Bischoff changed business
When the former executive producer of one of Ted Turner's biggest cable successes and a man who generated over $250 million in revenue in one year gives a seminar on marketing, people tend to show up in droves. Such was the case this past week when former Time Warner executive Eric Bischoff gave a special guest lecture on marketing to the students of two Georgia universities.
IN THE TRENCHES
It is always nice for a student when you get a person coming to talk to you about your chosen field who has actually done it successfully in the outside world (that is, not within the cozy confines of academia). My favorite lectures in university were when CEOs were brought in to talk to us. Nothing against our profs, who were great, but the chaps who had been in the trenches seemed to resonate with students more.
While Eric was not the CEO of Time Warner, he was a vital cog in the success of their television properties, brought to the table by none other than legendary entrepreneur Ted Turner. Eric inherited a second rate company, one that was not even considered to be in the same universe as the then-WWF, despite being the only other company running at the time. Remember the old Snapple slogan "Happy to be No. 3?" Well, WCW was No. 2 by default but looked like they were happy to look like No. 5.
Bischoff changed all of that when he brought his corporate raider attitude to the game. He quickly realized that the only place he could compete with Vince McMahon was in money and television flexibility, because his boss was a billionaire, and owned the cable networks. Bischoff put the money to good use after convincing Turner that an attack strategy was the only way they could deliver the type of ratings they needed to put Vince out of business.
Bischoff quickly signed Hulk Hogan, Randy Savage (reviving what were thought to be dead careers), and then, using a huge money offer, scooped two of WWF's most over talent -- Scott Hall and Kevin Nash. He paid the four of them more than Vince could have afforded at the time, and, God love him, started the process that would drive wrestler salaries through the roof for several years after.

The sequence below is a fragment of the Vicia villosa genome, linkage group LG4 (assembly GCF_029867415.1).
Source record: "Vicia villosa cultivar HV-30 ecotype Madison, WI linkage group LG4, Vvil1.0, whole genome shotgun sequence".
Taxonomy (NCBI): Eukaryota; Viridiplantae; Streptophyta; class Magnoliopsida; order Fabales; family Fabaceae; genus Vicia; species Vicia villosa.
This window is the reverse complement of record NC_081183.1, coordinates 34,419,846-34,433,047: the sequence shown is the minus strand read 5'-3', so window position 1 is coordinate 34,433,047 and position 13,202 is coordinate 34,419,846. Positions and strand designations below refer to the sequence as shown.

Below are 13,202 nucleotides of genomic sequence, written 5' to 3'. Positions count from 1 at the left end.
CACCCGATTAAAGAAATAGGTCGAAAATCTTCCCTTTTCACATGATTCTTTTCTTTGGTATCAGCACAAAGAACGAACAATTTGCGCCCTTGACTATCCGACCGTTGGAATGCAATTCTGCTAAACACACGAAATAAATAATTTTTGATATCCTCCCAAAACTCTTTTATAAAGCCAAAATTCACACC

It would be unfair to cast Bischoff as someone who simply had the key to Turner's vault, because that would ignore the fact that his creativity and aggressiveness took those high-priced talents and placed them in compelling stories that not only delivered ratings, but an entirely new demographic of younger, hipper viewers.
Suddenly the business was "cool" again. Perhaps his least recognized accomplishment was pushing McMahon to fight a war that brought out the best in Vince and saw the creation of Steve Austin, Mick Foley and the Rock, to name just a few. Bischoff's winning streak continued for over 80 weeks, before burnout and a poisoned corporate culture drove the company into huge losses and eventually, out of business.
But in kicking off the Monday Night Wars, Bischoff changed everything, and in the process made the business bigger than it had ever been.
Don't you wish you were a university student in Georgia?
If you are interested in re-living the Monday Night Wars, WWE has a DVD out that chronicles them rather nicely. It is so popular, that it is currently on back order. ... Garbonzos and NHB Radio invite fans of WrestleMania to come down and watch Wrestlemania 20 next Sunday at Garbonzos, which will be offering lots of great food and prizes. Tickets are available at the CanadInns Fort Garry Express and are only $5.
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